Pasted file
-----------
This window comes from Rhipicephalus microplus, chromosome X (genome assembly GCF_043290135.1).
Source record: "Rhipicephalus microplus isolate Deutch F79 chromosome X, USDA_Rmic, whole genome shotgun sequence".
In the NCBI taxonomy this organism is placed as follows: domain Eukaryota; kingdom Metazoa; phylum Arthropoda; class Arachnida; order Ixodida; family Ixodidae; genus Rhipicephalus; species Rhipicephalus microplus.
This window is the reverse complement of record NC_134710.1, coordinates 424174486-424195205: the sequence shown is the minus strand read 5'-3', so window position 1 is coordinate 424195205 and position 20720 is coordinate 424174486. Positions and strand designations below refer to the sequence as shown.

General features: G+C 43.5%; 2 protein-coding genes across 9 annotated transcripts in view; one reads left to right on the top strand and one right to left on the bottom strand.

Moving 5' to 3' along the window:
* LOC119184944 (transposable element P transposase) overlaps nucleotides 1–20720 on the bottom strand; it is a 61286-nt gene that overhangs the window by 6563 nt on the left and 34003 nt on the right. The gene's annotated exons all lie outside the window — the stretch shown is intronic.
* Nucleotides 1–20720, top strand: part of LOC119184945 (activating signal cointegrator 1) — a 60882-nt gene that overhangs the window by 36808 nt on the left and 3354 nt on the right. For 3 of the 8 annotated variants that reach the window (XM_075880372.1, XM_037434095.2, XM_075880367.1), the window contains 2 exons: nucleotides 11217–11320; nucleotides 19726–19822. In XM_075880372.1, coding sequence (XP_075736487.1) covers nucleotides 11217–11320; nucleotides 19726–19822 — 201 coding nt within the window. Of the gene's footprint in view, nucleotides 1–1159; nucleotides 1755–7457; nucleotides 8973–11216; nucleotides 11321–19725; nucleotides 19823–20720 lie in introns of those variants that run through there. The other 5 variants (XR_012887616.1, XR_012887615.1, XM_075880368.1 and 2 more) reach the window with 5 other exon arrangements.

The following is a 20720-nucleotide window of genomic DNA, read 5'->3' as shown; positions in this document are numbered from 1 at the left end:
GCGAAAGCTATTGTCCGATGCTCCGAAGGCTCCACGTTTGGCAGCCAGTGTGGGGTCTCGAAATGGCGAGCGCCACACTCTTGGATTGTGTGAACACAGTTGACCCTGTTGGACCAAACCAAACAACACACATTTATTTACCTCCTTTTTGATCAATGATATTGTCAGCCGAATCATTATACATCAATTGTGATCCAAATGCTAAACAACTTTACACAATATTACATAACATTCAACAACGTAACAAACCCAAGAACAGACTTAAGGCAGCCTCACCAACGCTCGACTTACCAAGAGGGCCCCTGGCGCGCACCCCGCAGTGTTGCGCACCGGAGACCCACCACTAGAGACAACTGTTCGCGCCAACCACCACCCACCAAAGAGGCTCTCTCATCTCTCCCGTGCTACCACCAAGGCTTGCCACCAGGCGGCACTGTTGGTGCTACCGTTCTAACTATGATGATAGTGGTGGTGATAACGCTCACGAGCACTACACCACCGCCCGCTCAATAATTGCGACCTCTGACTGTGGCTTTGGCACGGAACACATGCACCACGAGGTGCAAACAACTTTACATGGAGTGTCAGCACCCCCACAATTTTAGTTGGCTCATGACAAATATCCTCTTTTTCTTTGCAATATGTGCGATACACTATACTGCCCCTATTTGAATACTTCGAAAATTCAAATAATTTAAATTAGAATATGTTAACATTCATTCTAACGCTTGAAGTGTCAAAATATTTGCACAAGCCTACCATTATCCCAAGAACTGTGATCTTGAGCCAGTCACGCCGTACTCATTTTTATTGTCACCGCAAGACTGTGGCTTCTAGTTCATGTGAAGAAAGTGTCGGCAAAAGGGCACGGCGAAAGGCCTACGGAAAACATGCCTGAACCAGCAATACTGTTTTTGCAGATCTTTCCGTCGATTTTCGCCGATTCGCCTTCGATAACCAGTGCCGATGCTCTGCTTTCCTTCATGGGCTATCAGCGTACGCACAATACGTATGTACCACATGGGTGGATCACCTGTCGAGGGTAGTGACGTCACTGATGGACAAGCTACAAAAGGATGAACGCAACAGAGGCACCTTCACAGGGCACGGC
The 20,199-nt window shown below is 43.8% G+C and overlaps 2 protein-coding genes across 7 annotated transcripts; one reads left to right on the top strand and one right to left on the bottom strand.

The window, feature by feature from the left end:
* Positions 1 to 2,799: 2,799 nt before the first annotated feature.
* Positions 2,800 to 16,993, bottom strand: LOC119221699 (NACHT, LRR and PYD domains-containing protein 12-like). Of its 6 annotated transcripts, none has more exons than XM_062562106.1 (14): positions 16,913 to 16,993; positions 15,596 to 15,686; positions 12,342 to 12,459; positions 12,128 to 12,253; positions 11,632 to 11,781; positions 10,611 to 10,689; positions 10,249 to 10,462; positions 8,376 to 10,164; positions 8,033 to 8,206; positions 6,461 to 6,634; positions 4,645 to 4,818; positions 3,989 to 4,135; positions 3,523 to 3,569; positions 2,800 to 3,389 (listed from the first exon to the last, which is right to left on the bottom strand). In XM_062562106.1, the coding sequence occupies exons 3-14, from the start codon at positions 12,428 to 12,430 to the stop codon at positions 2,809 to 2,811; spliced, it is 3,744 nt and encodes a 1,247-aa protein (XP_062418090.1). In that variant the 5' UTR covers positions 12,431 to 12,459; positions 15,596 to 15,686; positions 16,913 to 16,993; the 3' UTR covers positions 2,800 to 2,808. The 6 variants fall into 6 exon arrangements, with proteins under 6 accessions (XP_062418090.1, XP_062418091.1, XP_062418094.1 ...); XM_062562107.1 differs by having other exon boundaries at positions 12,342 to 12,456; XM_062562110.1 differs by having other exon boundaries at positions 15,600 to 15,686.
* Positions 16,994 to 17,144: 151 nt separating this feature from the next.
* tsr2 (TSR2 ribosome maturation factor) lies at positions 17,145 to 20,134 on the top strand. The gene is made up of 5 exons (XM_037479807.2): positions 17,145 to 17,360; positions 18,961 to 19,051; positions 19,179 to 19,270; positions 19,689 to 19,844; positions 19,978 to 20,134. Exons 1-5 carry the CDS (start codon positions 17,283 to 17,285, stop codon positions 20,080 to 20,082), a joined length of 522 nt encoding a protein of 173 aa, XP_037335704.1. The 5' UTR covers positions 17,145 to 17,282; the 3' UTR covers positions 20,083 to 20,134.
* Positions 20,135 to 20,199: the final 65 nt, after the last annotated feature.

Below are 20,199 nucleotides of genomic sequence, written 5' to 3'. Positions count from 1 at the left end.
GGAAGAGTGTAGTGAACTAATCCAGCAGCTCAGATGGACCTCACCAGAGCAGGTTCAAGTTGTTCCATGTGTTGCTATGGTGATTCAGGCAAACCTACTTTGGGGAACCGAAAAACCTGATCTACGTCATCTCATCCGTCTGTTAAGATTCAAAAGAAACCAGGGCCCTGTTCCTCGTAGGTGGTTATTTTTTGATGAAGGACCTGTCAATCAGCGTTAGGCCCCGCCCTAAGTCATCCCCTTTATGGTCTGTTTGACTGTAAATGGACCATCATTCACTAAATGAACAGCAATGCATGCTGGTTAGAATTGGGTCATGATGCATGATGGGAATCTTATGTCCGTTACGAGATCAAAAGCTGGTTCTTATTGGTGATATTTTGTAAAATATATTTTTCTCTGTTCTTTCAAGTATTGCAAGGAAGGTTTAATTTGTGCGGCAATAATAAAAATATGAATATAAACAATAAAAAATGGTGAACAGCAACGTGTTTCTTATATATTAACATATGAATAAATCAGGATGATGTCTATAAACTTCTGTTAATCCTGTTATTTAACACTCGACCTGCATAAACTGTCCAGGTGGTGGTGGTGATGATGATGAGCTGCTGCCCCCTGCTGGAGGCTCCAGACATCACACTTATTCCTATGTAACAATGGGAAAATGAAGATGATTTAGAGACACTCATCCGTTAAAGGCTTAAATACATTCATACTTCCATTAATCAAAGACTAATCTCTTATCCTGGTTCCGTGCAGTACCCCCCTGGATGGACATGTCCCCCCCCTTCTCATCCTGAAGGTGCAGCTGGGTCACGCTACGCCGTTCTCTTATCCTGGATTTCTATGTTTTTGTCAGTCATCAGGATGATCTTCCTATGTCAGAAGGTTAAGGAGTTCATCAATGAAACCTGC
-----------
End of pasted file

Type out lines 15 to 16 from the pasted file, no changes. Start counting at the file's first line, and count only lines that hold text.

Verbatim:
* Positions 16,994 to 17,144: 151 nt separating this feature from the next.
* tsr2 (TSR2 ribosome maturation factor) lies at positions 17,145 to 20,134 on the top strand. The gene is made up of 5 exons (XM_037479807.2): positions 17,145 to 17,360; positions 18,961 to 19,051; positions 19,179 to 19,270; positions 19,689 to 19,844; positions 19,978 to 20,134. Exons 1-5 carry the CDS (start codon positions 17,283 to 17,285, stop codon positions 20,080 to 20,082), a joined length of 522 nt encoding a protein of 173 aa, XP_037335704.1. The 5' UTR covers positions 17,145 to 17,282; the 3' UTR covers positions 20,083 to 20,134.